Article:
Cades Cove

Cades Cove was an exercise in patience, even on a Thursday afternoon.  It is the most visited spot in the national parks.  It is an 11 mile scenic drive on a one way loop.  There are a couple outs if you cannot contain your road rage, but mostly you are stuck on the loop behind other motoring tourists.  You are not supposed to stop, but instead to pull off onto the many pullouts located around the road...but everyone stops.  Traffic aside, it was still a great sight to see.  Each of the main historic buildings has a pullout or parking lot so you can stop and explore.  Whuffo and I wandered through the Cades Cove Visitors' Center grounds.
Great Smoky Mountains

We had seen at least three black bears on our way around the loop and decided not to stray far from the Jeep.  Other tourists...well they were stopping and snapping pics.  A large group decided to situate themselves surrounding a treed baby black bear.  I could see the headlines already as Whuffo and I quickly made our escape.  Even a stunning picture of a black bear is not worth the wrath of the mother bear separated from her cub by a row of unsuspecting tourists.
Great Smoky Mountains
Gorgeous Scenery...and some people who might become bear snacks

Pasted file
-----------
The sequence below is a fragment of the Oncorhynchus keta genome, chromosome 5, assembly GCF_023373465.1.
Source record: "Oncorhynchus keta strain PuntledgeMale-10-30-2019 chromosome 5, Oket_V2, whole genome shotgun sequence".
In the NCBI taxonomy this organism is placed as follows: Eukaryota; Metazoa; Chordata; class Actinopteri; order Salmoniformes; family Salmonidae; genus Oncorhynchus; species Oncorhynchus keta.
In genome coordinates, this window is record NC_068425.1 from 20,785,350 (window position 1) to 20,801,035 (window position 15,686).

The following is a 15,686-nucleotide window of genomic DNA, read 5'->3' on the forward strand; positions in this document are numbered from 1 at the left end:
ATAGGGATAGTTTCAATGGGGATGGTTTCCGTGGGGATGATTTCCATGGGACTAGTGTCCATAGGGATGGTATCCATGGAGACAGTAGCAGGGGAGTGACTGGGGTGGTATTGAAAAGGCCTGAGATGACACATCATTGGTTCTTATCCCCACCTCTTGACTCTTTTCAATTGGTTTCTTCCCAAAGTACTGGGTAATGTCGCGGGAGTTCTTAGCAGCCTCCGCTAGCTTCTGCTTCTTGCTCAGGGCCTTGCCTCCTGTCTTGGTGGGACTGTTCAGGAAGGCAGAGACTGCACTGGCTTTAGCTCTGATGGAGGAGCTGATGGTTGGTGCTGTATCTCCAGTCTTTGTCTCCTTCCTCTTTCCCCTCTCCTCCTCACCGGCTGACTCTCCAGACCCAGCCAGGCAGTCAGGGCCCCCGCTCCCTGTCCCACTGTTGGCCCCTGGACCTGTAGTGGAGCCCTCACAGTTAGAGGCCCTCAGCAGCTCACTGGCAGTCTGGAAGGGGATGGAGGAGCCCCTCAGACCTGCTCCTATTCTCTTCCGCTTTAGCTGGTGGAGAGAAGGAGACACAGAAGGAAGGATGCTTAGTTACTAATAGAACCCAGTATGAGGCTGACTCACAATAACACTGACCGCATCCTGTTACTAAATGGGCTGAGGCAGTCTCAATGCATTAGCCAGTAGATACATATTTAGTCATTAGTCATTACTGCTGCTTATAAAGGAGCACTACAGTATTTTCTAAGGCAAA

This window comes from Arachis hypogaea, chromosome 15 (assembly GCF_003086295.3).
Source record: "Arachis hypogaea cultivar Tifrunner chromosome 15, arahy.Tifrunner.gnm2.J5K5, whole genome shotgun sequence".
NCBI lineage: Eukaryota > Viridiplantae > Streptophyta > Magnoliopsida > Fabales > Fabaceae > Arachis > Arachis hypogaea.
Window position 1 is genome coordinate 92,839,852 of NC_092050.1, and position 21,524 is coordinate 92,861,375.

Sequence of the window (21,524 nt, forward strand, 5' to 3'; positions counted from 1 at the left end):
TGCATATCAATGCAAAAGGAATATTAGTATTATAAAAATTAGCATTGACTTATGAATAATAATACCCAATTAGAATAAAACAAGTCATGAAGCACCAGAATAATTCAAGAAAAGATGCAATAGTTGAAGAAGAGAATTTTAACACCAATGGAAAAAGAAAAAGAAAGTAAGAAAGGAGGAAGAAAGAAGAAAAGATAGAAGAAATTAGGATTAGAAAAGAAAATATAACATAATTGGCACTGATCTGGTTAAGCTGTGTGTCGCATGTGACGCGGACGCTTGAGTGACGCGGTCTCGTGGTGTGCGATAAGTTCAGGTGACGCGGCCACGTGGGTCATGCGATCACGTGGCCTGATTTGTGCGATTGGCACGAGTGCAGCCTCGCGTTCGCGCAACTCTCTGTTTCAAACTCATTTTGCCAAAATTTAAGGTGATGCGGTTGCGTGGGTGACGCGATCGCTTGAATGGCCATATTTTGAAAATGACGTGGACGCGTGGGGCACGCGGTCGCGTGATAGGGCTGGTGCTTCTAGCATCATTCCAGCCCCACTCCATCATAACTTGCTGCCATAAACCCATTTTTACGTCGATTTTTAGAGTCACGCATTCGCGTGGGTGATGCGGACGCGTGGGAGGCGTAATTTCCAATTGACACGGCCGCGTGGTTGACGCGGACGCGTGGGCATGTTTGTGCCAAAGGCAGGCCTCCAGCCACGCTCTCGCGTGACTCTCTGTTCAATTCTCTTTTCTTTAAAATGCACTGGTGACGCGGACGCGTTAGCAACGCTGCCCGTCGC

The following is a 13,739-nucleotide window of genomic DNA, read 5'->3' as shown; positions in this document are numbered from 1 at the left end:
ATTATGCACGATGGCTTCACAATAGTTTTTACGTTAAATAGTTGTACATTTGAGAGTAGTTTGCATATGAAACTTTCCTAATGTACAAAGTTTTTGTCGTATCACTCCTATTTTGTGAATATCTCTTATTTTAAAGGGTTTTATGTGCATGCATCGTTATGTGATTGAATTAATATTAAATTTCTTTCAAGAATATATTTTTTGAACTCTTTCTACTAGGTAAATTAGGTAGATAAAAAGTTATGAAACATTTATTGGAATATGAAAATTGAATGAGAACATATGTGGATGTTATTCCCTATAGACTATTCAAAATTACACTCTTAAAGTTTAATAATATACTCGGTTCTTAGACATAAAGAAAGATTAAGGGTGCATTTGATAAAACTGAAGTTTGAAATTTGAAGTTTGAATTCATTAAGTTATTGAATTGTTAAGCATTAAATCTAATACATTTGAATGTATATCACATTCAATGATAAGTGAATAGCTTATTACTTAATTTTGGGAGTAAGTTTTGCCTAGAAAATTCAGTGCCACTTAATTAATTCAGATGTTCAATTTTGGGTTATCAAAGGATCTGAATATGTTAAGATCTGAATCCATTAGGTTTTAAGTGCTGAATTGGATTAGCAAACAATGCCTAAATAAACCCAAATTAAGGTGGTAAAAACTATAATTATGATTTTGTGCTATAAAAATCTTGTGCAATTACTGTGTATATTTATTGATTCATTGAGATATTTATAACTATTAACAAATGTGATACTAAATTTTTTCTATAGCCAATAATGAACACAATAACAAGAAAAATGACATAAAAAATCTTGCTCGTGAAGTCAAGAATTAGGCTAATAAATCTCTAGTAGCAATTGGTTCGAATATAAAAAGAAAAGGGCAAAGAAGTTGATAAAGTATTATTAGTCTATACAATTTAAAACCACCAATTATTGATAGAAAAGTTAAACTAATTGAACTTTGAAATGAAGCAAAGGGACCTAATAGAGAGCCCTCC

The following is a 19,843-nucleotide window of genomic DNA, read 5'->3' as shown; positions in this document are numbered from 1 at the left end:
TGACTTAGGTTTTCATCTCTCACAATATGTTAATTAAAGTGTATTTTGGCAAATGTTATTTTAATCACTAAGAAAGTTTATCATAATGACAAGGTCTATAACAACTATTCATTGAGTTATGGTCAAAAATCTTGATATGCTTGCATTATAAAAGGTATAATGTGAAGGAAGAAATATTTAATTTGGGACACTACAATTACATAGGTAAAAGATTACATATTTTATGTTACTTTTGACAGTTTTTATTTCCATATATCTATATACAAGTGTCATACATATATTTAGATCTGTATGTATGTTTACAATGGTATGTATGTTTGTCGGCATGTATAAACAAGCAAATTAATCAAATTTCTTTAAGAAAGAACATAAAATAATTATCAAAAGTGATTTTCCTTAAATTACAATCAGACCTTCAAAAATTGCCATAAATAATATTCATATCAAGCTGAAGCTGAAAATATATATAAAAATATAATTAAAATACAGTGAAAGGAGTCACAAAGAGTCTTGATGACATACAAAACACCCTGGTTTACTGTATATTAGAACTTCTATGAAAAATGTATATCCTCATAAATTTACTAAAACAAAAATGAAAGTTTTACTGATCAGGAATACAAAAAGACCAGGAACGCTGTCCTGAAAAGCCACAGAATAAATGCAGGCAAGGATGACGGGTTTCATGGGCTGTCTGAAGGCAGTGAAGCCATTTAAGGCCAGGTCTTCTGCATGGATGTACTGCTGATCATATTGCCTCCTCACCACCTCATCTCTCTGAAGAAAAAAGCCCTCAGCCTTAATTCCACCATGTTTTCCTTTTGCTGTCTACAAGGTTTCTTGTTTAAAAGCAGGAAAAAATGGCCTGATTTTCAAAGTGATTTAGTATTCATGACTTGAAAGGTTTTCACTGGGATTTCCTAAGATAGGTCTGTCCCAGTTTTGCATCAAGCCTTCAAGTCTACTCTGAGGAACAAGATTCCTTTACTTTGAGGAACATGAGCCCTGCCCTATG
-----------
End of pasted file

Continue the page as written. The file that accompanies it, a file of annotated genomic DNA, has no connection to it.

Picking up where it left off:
Here is a quick note on the campgrounds we used in case it is of interest.  The first night, after a long 8-9 hour drive from Tampa, we stayed on the North Carolina side at the Balsam Mountain Campground.  We chose site 23 online and it was nice and private.  You did not feel like you were on top of your camp neighbors.  It was pleasantly cool even in the dead of summer due to the elevation.
Great Smoky Mountains
Our Camp setup

dog jeep camping

They have basic restrooms, very clean, but no showers and a dish washing station.  The stay was lovely.  I cooked up some biscuits and gravy, and enjoyed a cup a coffee while I was suffused with the lovely view.

The next night we camped at Elkmont Campground.  We selected G012 (again online.  I like having a reservation rather than battling at first come, first serve campgrounds) and it was right along the babbling brook.  I slept like a log in the back of the Jeep with that lovely background noise.  It was cool enough, although I was glad I put screening around my back Jeep windows and had a fan going.  We could have gone to a campfire meeting about bears after I cooked up my chili dinner, but Whuffo and I were so tired after that we ended up turning in early.  Camping has a way of turning on one's circadian rhythm.


Great Smoky Mountains gateway

Whuffo and I stopped briefly in Gaitlinburg to wander up the main drag.  I wanted some coffee and he wanted to accomplish his form of tourism...which involves peeing on allowable structures.  It was a little overwhelmingly busy, but I got a delicious latte from The Coffee Shack.  Check out this little coffee stand if you get the chance.  I got directions and gas price advice from the friendly owner.

It was a lovely little side trip and being immersed in America's wilderness always puts in perspective how vast this country is.  The Smoky Mountains are immense and grand.  I encourage you to check out America's most visited National Park.

dog travels
Road trip!!!
Cheers and Happy Travels,
Sammy the Dog Trainer